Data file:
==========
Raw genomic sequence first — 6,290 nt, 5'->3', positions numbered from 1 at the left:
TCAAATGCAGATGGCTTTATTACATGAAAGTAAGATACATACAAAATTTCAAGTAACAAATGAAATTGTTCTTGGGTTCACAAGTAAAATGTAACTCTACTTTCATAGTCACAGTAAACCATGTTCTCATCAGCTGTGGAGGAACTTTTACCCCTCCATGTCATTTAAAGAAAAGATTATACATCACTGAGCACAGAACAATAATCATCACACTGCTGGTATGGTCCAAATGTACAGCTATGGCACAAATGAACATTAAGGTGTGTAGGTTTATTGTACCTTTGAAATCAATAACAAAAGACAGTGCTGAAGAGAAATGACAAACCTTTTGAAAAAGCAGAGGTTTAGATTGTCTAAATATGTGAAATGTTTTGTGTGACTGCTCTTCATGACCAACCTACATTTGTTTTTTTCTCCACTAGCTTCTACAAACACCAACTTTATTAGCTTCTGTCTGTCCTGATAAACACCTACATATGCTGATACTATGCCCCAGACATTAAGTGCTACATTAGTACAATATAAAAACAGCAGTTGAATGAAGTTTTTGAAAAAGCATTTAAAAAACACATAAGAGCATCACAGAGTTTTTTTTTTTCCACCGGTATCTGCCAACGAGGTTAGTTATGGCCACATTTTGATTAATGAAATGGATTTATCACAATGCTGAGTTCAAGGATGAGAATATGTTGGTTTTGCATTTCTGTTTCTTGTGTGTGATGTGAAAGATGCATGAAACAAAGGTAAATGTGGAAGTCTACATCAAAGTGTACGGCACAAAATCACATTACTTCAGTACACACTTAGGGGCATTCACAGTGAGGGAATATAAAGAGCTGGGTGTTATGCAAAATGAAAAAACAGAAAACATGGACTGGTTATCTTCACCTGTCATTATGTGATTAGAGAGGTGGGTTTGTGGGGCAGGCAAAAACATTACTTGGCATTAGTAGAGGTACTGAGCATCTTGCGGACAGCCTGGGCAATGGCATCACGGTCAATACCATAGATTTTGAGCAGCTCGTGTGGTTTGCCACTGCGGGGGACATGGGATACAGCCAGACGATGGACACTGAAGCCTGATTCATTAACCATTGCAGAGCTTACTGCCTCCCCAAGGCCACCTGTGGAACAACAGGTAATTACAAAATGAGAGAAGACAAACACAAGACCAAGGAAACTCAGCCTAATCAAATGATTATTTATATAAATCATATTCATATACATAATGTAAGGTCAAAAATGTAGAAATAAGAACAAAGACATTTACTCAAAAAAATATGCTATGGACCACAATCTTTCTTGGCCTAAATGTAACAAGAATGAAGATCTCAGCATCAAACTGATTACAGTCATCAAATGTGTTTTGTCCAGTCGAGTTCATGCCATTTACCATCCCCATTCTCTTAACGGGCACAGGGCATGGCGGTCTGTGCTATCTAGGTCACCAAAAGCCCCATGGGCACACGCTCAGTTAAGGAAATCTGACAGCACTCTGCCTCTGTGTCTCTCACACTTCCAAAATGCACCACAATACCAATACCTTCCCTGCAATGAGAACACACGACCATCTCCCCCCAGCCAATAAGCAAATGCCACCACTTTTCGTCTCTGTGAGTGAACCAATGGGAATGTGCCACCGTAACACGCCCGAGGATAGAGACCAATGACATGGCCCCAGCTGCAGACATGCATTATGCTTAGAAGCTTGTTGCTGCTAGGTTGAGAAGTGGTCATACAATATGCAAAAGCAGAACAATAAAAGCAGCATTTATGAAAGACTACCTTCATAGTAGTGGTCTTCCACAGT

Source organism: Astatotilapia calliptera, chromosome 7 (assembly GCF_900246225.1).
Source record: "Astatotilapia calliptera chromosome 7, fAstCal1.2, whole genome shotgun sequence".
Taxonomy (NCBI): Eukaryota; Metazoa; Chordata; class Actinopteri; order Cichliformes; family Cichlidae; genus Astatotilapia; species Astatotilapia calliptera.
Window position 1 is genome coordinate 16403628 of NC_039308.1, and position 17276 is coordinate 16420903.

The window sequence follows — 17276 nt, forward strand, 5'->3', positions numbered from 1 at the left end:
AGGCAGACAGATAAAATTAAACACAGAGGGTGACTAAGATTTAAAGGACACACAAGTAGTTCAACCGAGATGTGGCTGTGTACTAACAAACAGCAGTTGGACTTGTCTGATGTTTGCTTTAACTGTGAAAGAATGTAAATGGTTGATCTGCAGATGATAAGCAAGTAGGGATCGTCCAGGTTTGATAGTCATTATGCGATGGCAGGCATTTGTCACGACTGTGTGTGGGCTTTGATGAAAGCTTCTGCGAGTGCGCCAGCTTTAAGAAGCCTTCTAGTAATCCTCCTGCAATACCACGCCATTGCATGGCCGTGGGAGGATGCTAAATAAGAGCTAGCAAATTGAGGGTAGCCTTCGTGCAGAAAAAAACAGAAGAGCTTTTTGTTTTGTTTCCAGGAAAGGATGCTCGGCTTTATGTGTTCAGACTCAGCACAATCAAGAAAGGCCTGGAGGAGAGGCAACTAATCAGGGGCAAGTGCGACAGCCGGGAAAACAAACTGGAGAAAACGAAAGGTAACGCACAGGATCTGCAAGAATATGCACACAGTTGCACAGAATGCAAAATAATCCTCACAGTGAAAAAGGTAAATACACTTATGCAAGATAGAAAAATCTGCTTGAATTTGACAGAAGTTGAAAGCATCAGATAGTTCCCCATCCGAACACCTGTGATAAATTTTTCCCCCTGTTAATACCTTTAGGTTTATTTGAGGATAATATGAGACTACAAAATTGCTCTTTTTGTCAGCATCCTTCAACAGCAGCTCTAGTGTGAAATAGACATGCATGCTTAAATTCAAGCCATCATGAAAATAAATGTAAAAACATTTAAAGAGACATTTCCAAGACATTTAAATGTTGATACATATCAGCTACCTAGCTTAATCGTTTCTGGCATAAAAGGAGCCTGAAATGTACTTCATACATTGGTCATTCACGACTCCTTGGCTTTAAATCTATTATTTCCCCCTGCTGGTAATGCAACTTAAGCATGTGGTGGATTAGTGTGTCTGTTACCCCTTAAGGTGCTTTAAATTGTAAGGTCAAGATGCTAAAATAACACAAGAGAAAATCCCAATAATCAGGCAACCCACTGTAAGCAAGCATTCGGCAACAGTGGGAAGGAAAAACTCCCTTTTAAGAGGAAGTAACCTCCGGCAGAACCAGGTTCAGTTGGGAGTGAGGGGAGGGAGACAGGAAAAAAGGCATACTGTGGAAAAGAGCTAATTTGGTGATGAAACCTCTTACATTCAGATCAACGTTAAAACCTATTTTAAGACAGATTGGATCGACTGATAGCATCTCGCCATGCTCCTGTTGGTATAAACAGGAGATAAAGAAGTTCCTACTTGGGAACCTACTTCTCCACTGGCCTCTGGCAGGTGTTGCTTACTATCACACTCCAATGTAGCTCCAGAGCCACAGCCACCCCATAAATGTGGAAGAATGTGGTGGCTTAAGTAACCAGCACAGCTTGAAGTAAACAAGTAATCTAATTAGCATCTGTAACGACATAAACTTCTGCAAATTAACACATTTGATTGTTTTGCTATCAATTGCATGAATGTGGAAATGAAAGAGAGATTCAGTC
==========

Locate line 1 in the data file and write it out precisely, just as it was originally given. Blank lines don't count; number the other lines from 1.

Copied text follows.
Raw genomic sequence first — 6,290 nt, 5'->3', positions numbered from 1 at the left: